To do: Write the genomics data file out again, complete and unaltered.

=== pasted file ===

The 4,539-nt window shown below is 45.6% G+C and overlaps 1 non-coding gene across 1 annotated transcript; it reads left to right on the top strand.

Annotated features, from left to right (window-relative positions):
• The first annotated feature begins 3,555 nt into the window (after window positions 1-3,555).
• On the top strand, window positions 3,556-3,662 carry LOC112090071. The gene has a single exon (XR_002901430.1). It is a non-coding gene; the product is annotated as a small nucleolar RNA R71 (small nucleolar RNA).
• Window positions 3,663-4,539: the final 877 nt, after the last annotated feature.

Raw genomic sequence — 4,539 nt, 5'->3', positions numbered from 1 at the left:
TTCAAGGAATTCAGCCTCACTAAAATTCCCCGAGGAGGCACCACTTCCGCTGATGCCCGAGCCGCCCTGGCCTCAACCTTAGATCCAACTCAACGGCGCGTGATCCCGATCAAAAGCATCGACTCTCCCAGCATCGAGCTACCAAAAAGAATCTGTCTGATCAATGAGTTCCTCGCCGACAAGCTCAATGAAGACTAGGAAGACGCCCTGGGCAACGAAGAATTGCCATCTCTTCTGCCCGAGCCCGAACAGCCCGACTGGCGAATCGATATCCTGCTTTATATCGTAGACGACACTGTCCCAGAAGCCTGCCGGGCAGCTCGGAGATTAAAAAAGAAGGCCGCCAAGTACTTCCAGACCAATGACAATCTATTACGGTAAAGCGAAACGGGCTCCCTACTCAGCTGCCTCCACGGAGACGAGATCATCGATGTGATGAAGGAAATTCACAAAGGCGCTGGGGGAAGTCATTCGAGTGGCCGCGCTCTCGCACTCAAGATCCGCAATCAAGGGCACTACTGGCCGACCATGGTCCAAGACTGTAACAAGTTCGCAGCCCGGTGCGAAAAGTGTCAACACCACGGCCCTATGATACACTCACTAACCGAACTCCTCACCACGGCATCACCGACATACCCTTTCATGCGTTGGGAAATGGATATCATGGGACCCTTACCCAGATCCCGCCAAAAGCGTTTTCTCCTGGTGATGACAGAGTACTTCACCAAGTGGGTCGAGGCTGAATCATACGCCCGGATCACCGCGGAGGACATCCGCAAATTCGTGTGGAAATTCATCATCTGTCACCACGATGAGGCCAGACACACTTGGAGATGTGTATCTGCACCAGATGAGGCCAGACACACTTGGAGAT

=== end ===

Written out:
The 4,539-nt window shown below is 45.6% G+C and overlaps 1 non-coding gene across 1 annotated transcript; it reads left to right on the top strand.

Annotated features, from left to right (window-relative positions):
• The first annotated feature begins 3,555 nt into the window (after window positions 1-3,555).
• On the top strand, window positions 3,556-3,662 carry LOC112090071. The gene has a single exon (XR_002901430.1). It is a non-coding gene; the product is annotated as a small nucleolar RNA R71 (small nucleolar RNA).
• Window positions 3,663-4,539: the final 877 nt, after the last annotated feature.

Raw genomic sequence — 4,539 nt, 5'->3', positions numbered from 1 at the left:
TTCAAGGAATTCAGCCTCACTAAAATTCCCCGAGGAGGCACCACTTCCGCTGATGCCCGAGCCGCCCTGGCCTCAACCTTAGATCCAACTCAACGGCGCGTGATCCCGATCAAAAGCATCGACTCTCCCAGCATCGAGCTACCAAAAAGAATCTGTCTGATCAATGAGTTCCTCGCCGACAAGCTCAATGAAGACTAGGAAGACGCCCTGGGCAACGAAGAATTGCCATCTCTTCTGCCCGAGCCCGAACAGCCCGACTGGCGAATCGATATCCTGCTTTATATCGTAGACGACACTGTCCCAGAAGCCTGCCGGGCAGCTCGGAGATTAAAAAAGAAGGCCGCCAAGTACTTCCAGACCAATGACAATCTATTACGGTAAAGCGAAACGGGCTCCCTACTCAGCTGCCTCCACGGAGACGAGATCATCGATGTGATGAAGGAAATTCACAAAGGCGCTGGGGGAAGTCATTCGAGTGGCCGCGCTCTCGCACTCAAGATCCGCAATCAAGGGCACTACTGGCCGACCATGGTCCAAGACTGTAACAAGTTCGCAGCCCGGTGCGAAAAGTGTCAACACCACGGCCCTATGATACACTCACTAACCGAACTCCTCACCACGGCATCACCGACATACCCTTTCATGCGTTGGGAAATGGATATCATGGGACCCTTACCCAGATCCCGCCAAAAGCGTTTTCTCCTGGTGATGACAGAGTACTTCACCAAGTGGGTCGAGGCTGAATCATACGCCCGGATCACCGCGGAGGACATCCGCAAATTCGTGTGGAAATTCATCATCTGTCACCACGATGAGGCCAGACACACTTGGAGATGTGTATCTGCACCAGATGAGGCCAGACACACTTGGAGAT